Over the last year, the US alone has had more than 70,000 redundancies in the technology sector, with companies such as Meta, Amazon and Google each announcing in excess of 10,000 layoffs globally.
While this has had a direct impact on some workers in the Middle East, those affected may have a better chance to find a new job here than their counterparts in other parts of the world.
High oil prices are having a positive effect on the economy — and many other industries, such as travel and tourism, are also coming back strong, meaning a better overall outlook for the region.
Watch: Some of the stats behind the UAE's hiring boom
Local technology success stories such as Careem, Unifonic, Dubizzle and Huspy have grown from start-ups to regional and international employers with strong brands that attract good talent.
In addition, there are still several multinational companies either launching or growing their presence in this region.
Overall, since 2020, I have seen continued growth in the tech vendor space, with companies growing their Middle East operations, particularly in the UAE and Saudi Arabia.
The demand for both tech and commercial skills within these companies does not seem to be slowing down.
This is great for prospective employees — and those actively looking for a new role.
Furthermore, there are many opportunities in Saudi Arabia with Vision 2030 and huge projects under way.
Several companies have or are planning to open entities in the kingdom and while localisation means there will be a preference for hiring locals, the sheer volume of roles available will translate into plenty of opportunities for non-Saudis as well.
That said, there has been some rather ambitious hiring post-Covid-19.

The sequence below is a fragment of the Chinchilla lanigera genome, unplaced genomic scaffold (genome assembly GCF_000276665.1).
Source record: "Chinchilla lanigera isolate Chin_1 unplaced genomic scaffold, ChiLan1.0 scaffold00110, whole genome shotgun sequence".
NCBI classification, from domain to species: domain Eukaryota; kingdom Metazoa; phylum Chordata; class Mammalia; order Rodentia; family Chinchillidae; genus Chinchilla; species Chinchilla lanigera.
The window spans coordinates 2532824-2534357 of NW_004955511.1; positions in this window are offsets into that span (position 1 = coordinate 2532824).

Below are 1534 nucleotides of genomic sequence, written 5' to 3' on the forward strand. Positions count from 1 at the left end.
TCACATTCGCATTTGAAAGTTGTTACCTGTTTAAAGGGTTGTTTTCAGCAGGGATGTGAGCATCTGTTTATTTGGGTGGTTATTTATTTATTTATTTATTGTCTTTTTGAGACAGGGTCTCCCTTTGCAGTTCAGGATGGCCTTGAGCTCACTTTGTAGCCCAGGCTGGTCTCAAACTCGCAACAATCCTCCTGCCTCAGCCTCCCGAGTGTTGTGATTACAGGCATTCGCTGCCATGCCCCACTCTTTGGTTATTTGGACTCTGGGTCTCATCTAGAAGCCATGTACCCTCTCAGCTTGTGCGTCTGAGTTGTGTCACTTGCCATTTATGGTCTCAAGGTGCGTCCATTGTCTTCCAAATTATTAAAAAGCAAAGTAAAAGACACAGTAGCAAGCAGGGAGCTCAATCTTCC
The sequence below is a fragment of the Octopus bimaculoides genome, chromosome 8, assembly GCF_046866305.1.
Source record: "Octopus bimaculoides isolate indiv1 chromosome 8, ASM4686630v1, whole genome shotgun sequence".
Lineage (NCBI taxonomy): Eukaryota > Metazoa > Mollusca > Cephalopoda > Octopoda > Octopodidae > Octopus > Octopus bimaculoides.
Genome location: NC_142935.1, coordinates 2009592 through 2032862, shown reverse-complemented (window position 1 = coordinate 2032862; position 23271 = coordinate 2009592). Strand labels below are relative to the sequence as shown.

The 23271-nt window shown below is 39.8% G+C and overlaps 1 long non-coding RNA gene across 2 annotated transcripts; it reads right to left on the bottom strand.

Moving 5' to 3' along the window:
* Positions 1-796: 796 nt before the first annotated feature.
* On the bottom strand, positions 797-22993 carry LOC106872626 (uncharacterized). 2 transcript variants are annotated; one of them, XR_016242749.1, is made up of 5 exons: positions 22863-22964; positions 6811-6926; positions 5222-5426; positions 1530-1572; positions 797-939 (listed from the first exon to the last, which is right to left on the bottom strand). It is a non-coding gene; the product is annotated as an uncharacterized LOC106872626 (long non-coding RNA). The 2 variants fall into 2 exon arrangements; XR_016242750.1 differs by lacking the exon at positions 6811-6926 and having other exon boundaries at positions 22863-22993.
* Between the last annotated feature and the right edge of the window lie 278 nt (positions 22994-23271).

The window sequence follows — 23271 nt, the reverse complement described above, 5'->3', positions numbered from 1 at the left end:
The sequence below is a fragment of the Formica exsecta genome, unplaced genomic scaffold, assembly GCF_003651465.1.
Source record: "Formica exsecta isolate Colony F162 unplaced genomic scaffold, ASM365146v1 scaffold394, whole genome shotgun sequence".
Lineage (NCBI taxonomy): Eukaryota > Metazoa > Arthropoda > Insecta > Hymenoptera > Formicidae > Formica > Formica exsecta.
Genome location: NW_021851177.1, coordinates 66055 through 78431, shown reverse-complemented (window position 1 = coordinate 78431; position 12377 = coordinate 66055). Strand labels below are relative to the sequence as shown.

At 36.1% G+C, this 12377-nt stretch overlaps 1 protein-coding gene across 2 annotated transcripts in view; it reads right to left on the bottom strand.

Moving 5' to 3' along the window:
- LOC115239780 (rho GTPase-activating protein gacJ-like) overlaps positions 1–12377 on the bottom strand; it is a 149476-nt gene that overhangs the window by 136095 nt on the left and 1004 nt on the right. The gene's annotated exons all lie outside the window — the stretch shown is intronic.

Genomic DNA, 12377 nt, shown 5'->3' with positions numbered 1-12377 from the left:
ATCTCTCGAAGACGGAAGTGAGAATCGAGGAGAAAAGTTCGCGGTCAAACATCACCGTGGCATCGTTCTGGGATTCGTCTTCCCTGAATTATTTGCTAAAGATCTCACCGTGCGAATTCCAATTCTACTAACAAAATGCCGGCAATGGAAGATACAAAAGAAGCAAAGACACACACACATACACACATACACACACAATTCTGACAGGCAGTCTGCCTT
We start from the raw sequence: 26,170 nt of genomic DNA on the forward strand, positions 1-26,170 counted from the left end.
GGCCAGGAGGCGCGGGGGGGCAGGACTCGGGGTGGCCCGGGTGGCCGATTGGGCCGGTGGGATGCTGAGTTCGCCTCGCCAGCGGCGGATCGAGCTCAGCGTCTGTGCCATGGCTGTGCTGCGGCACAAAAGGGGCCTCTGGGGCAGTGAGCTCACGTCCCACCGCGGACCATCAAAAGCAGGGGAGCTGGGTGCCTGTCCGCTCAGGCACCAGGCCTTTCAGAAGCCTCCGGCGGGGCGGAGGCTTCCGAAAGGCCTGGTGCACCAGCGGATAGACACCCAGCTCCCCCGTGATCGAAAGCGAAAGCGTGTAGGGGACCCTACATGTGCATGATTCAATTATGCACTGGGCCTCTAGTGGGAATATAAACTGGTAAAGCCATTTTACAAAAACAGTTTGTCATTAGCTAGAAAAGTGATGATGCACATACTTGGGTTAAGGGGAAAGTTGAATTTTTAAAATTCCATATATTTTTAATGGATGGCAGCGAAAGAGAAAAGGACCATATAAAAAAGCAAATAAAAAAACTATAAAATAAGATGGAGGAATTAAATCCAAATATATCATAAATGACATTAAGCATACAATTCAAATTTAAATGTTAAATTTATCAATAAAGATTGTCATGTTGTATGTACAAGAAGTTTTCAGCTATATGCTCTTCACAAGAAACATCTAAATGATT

Organisations that mistakenly construed increasing revenue as a sign of growth are the reason why we are seeing redundancies today.
My advice to any job-seeker is to avoid the boom-and-bust companies that seem to promote infinite job opportunities for a while, then make cutbacks months later.
The best companies to work for are the ones that grow steadily (sometimes under the radar) and focus on bringing in the right people at the right time, rather than hiring for the sake of growth.
The same recommendation can be offered to business leaders.
After 15 years of living and working in the UAE and 12 years of running my company, I have seen many general managers and vice presidents come and go.
The most successful individuals I have come across have not only been smart, hardworking and consistent, but also realistic.
Multinational companies that look to grow too quickly when they set up regional offices across the Middle East and Africa end up failing.
Steady and sensible growth will nearly always be more sustainable than over-aggressive plans.
The global market downturns of 2000, 2008 and the recent challenges of Covid-19 have all offered valuable lessons on how to survive tough times.
Looking after your employees, sticking close to your key customers and helping others as much as possible are three of the best things to do in such times.
Sometimes tough decisions have to be made but sticking to these principles will make it easier to get through to the other side.
There is no budget required to invest your time in what is important, and receiving help and advice from those around you will offer a huge advantage.
As an employee who has concerns about the long-term prospects of their role or has been made redundant, there is always light at the end of the tunnel.
Business leaders in the UAE and Saudi Arabia have a positive outlook for 2023, so it is important to stay connected with key people in your sector.
We are seeing big demand for technology talent in the consulting, security and defence industries, but also several opportunities for technical resources across many domains.
For the time being, we do not foresee this demand slowing down and remain hopeful about continued growth in the region, compared with other parts of the world.
John Armstrong is founder and managing director of recruitment agency JCA Associates.